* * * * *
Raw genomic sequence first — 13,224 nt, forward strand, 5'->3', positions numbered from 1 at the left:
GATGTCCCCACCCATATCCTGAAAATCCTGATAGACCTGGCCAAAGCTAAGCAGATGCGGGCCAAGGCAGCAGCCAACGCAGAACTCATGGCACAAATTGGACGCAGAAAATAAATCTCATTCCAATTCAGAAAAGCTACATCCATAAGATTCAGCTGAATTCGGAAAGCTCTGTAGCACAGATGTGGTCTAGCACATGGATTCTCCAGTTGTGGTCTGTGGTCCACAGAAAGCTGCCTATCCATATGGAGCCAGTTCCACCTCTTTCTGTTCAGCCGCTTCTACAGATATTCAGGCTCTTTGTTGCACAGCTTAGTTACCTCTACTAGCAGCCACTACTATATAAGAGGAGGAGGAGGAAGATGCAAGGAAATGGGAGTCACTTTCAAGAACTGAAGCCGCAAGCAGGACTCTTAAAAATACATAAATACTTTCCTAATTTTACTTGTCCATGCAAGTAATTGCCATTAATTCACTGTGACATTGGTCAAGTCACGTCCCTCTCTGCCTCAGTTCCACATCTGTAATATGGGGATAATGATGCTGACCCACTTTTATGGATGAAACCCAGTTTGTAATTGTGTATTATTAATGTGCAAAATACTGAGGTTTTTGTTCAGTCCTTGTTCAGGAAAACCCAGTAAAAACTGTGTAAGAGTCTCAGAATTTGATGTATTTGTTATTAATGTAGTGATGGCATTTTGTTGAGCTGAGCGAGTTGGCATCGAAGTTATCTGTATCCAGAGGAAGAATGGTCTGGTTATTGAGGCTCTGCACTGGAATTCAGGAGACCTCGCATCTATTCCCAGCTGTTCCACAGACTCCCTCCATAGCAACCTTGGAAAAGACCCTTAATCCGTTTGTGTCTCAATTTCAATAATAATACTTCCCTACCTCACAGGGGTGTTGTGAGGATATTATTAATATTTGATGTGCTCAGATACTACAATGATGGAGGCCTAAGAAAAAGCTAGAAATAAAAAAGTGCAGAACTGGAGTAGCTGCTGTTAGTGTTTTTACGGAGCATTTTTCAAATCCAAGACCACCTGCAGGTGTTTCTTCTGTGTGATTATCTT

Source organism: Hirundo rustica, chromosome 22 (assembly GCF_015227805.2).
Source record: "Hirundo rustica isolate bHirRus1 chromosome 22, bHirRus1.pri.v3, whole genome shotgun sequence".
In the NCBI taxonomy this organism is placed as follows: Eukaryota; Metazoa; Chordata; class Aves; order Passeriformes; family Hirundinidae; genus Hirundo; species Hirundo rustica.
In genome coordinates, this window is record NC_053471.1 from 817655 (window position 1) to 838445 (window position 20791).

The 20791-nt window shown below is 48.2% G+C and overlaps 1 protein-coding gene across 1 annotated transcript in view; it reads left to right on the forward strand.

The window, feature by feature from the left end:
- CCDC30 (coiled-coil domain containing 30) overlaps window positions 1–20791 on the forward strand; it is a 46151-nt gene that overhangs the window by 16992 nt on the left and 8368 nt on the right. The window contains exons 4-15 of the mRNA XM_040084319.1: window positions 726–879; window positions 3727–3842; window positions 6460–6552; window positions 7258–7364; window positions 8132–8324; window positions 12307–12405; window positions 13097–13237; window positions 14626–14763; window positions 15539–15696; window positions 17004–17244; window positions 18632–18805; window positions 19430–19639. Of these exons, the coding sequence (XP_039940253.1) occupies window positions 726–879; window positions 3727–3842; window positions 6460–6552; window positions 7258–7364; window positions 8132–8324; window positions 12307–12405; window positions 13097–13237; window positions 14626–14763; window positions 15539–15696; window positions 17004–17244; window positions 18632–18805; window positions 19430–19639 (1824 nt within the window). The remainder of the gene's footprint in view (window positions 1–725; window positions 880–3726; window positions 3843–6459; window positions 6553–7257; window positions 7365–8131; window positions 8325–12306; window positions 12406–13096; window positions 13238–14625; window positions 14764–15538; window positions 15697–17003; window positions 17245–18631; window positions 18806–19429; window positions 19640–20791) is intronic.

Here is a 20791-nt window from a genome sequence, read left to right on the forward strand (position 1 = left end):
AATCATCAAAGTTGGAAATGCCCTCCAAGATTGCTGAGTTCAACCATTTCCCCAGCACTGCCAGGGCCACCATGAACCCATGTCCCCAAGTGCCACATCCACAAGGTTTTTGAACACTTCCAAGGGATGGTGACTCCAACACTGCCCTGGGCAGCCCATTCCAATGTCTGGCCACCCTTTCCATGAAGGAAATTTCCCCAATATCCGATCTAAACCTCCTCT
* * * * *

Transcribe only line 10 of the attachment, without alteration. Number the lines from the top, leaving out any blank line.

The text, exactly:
Here is a 20791-nt window from a genome sequence, read left to right on the forward strand (position 1 = left end):